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pixel pitch size and ISO performance


Coleslaw 15 13.4k 28 Wales
12 Feb 2012 4:48PM
Is it:
The larger pixel pitch is, the better ISO performance is?

Please explain in layman's term, as I am not a very technical minded person.....lol
JackAllTog Plus
11 6.1k 58 United Kingdom
12 Feb 2012 5:50PM
Hi Cole, Its rare i think i can share something back to you.

ISO is a measure of pixel sensitivity, that's how well it does at gathering the light signal from all the other sources of ambient electrical noise around that interfere with this measurement.
Now big pixels have larger area's to gather light in and the ambient noise is a inherently smaller percentage of that light information.
But smaller pixels can gather less light in their smaller pixels, so the ambient noise more easily swamps the light information - Poor ISO performance.

The pitch is how far till the next pixel in the row. There is 'almost' no gap between pixels, so smaller pixels are closer together - a smaller pitch.

So its the large pixels that are better at gathering available light, not the small ones as they get swamped with noise more easily as light levels drop.

How does this read?

Cheers
Stuart
cameracat 16 8.6k 61 Norfolk Island
12 Feb 2012 6:59PM
Thats about the size of it Stuart.....Smile

I'd take that a stage further, When the photosites ( Pixels ) gather the light, The resultant signal is amplified & digitised, Then it flows to the processing department....!

Smaller Pixels ( Photosites ) tend to produce a smaller signal, This then needs to be amplified, Amplification is where the noise can be made worse, The larger Pixels produce a stronger signal, That requires less amplification, Hence the noise potential from the amplification stage is greatly reduced....Smile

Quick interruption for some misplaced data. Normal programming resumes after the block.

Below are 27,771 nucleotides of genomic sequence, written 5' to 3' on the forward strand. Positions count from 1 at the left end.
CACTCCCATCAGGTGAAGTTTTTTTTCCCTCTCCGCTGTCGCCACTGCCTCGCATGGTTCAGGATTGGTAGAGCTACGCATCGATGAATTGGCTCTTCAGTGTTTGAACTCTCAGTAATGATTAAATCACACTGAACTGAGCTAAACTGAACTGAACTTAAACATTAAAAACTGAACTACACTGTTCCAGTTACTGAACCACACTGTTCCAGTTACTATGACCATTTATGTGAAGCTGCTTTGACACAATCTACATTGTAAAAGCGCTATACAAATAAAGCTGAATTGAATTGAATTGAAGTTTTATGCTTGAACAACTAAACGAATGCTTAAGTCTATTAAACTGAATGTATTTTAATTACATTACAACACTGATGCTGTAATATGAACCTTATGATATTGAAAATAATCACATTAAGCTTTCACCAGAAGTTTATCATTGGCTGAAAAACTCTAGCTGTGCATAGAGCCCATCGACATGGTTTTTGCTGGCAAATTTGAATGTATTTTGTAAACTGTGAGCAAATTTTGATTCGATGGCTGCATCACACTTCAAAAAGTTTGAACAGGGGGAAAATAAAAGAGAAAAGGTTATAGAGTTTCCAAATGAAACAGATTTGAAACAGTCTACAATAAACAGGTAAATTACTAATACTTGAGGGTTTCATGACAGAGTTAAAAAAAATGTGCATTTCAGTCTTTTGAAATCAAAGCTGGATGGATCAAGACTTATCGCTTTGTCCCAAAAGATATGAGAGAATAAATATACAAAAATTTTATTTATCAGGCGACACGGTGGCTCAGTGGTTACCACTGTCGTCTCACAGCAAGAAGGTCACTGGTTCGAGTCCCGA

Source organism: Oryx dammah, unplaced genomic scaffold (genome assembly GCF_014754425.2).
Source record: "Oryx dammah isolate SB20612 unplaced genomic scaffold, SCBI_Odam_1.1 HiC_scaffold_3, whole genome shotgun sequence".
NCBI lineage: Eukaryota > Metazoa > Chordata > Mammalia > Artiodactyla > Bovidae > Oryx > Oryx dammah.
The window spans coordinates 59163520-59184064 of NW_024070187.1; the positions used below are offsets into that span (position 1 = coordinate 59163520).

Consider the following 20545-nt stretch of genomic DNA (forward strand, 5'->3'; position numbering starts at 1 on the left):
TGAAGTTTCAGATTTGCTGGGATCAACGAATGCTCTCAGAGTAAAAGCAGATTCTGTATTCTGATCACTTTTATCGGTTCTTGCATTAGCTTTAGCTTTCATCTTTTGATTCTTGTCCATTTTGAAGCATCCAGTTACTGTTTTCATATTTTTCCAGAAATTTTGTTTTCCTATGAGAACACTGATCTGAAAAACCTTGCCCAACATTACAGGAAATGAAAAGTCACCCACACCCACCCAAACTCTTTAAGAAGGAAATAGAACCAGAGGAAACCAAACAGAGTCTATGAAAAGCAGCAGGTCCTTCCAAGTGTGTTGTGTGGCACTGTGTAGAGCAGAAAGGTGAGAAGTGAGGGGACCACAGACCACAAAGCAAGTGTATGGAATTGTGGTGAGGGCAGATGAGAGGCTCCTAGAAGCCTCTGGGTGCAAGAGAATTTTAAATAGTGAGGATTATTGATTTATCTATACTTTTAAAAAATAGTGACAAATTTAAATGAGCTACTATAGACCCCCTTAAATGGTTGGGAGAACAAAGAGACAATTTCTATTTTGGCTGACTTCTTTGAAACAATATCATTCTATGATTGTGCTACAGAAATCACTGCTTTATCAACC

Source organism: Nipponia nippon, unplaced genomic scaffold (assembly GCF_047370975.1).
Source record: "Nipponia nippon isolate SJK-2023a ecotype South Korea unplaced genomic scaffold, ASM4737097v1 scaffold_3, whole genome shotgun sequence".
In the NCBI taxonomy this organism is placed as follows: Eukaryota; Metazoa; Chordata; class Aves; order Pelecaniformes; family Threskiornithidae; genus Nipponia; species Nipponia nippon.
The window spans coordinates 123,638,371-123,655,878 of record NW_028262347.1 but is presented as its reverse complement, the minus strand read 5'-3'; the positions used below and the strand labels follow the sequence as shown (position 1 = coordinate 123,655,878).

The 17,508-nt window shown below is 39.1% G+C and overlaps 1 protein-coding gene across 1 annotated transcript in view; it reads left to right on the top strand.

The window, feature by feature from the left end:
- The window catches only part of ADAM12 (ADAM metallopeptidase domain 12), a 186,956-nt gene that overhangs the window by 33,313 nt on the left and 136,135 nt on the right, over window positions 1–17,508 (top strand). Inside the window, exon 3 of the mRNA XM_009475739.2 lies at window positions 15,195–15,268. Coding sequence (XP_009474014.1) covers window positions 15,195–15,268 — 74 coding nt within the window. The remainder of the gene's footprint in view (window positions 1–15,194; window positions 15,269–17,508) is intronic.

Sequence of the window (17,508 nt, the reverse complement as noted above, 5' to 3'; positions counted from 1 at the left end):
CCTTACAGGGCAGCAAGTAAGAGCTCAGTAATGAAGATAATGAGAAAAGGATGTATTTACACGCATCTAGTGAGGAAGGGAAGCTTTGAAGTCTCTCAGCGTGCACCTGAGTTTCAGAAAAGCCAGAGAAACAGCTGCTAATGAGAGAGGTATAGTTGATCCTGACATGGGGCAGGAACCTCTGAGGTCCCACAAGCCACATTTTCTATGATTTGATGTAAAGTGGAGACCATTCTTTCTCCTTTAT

Thats pretty much the basics, It also explains why in general larger sensors with larger Pixels/Photosites ( ie: Full frame 35mm or Medium Format Digibacks ) Tend to have better high ISO noise performance, Technology both hard & software wise is improving things all the time, We have seen this over the last 8 to 10 years, I'd guess that one day in the not so very distant future, High ISO setting and noise will disappear to become a thing of the past, But they are not there yet, Talk of a " Black Silicon " substrate looked promising, But I have not seen anything recently.

HTH.....!
Coleslaw 15 13.4k 28 Wales
12 Feb 2012 7:10PM
hmmmm....

Canon 5d2 - With a size of 24 x 36mm, 21.03 million image pixels and a pixel pitch of 6.4Ám square

Nikon D700 - It has a pixel pitch of 8.45Ám

Nikon D4 - incorporates a 16.16 million image pixel CMOS sensor that's 36.0 x 23.9mm in size, has a pixel pitch of 7.3Ám

Nikon D800 - incorporates a 36.15 million image pixel CMOS sensor that's 35.9 x 24mm in size, has a pixel pitch of 4.88Ám

Does that mean:
D4 ISO performance is going to be worse than D700?
D800 is expected to be worst of the 4?
strawman 16 22.1k 16 United Kingdom
12 Feb 2012 7:58PM
Cole you are balancing pixel size against technology. As technology improves they are reducing some of the noise components, and it is further confused when you have different resolution as you need to consider the noise pattern as it is printed. Or to put it another way, with more pixels you can run a noise filter to produce the same level of file output detail.

What I observe is that for cameras there looks to be a point where as you pump up the gain (ISO) the noise components start to dominate. At low gain (low ISO) this noise is so low that it does not matter. And this noise tends to change with the square of the pixel area. So as you shrink the pixel size this noise rises rapidly. The point at which this matters is a mix of the ISO you are running at and the technology.